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Callan brings passion for teaching to Mines

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Written by Jessica Deters

Posted on 22 September 2013

"How hard is the test?" an anxious Physics I student asked Professor Kristine Callan the week before the course's first exam. "Well, I took it last night and got a C+," Callan replied. The class went silent. Then anxious murmurs arose. "Guys, I'm just kidding. I haven't taken it yet," Callan said and nervous laughter filled the room. Though perhaps slightly cruel, witty responses is one of the many ways Callan both teaches and amuses her physics students.

Callan graduated from Duke with her PhD in Physics in June of 2013 and is a first year faculty member at Mines. Her road to Mines though, saw many twists and turns. "I went to undergrad at Pacific University [and] majored in physics and math. Straight out of graduating [from Pacific], I went to Duke for graduate school. I started there in 2005, and in 2008 I left with a master's," Callan said. "[I] wrote a master's thesis, still not sure why I did that, but it was a good experience."

After graduating from Duke with her master's in physics, Callan went to teach high school physics at a private all-girls school in Boston for two years before returning to Duke to pursue her PhD.

Callan credits one of the reasons she returned to Duke to her realization that she was capable of earning her PhD. "A big part of me leaving was thinking that I wasn't able to do it. I was actually enrolled in the PhD program originally, and I just decided halfway through to just get a Master's and go teach."

In addition to realizing she could earn her PhD, Callan wanted to teach to a more diverse group of students. "I really liked teaching high school, I liked that age group, but I wasn't certified to teach at a public school, so I was teaching at private schools," Callan said.

"I felt like even though I loved my students, I was really just teaching a very small sector of the population that was kind of privileged. I wanted to find a way to interact with people from a variety of different backgrounds. I feel like at the college level, people get scholarships, and you can get a little more diversity than in the private school world. "

When Callan began looking for a college at which to teach, Mines' unique culture caught her eye. "I love the way that Mines values all different kinds of faculty members, from people who really are focused into their research and advising graduate students all the way to people who really just love teaching the introductory classes like I do," Callan said. "It's one of the few places that actually has it set up well for people to make teaching their number one job, which is really what I wanted."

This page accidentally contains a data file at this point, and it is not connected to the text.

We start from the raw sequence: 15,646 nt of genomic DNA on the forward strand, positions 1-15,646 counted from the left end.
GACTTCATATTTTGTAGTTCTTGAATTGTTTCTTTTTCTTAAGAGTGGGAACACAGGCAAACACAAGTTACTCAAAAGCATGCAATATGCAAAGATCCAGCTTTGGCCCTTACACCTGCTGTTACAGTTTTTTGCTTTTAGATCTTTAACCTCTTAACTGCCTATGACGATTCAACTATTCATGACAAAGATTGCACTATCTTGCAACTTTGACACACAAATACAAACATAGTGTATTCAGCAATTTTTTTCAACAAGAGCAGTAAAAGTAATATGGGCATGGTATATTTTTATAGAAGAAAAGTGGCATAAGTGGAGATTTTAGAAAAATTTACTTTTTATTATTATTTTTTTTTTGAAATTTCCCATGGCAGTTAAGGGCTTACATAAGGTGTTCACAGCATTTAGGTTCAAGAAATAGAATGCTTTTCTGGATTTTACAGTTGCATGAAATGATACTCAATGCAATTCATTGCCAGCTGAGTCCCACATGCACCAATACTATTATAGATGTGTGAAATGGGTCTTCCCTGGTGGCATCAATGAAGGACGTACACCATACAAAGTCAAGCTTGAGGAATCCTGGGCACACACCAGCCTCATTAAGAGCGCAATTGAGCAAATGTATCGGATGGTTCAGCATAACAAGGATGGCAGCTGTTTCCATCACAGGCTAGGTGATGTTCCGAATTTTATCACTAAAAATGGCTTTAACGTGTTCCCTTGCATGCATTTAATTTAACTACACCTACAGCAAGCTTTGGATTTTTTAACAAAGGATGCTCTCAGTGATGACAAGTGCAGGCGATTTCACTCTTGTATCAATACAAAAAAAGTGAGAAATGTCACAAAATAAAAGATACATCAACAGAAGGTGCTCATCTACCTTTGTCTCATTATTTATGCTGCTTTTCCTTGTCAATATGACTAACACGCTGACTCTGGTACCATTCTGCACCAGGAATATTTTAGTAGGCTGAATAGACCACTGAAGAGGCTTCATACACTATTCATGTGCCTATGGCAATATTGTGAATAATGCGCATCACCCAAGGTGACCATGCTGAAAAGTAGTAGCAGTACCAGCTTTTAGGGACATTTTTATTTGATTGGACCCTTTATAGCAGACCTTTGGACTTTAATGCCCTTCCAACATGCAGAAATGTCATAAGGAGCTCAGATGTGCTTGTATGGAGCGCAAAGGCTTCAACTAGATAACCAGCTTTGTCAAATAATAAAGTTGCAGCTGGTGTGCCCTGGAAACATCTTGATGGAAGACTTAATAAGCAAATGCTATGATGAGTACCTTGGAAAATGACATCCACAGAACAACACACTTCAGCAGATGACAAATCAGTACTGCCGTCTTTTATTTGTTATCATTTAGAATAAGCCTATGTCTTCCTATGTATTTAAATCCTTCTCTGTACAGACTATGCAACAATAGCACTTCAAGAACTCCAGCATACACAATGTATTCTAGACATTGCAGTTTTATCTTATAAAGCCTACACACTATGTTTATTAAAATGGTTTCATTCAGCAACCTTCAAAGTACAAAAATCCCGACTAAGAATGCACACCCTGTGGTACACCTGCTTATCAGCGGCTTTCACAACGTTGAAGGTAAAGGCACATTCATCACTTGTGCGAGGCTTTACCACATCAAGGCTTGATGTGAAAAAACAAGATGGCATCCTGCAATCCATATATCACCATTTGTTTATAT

Though that was the main draw, Callan was also drawn to the Mines students. "When I interviewed, the students were just awesome. I got students to come sit in on my demo lectures and they were great and a lot of fun," Callan said. "I love teaching science and so to have a school where people come here because they all really like science is awesome, even if they don't all want to be physics majors."

Becoming a physics professor was not a goal that Callan developed as a young child, but teaching in some capacity was. "I've always loved teaching, even in high school. I always loved tutoring my friends," Callan said. "I was on the basketball team and on road trips I would always be the one in the back of the bus helping everyone with their math homework."

Physics actually never crossed Callan's radar until her sophomore year of college. "Once I took [physics] I was like, 'Oh, I really like this, maybe I'll double major in math and physics.' Up until that point I was going to do math all the way, and then it wasn't until my senior year of college that I really decided I wanted to do graduate school in physics. Even at that point it was a scary thing to say I wanted to be a physics professor. It was this huge, daunting thing."

"I still can't believe I am a physics professor," Callan said.

So far, Callan is enjoying all that Mines has to offer. "The students all seem very hard-working and nerdy in a good way," Callan said. "I like that everyday I see people slacklining in the commons. So far, everyone's just been super friendly, which is nice."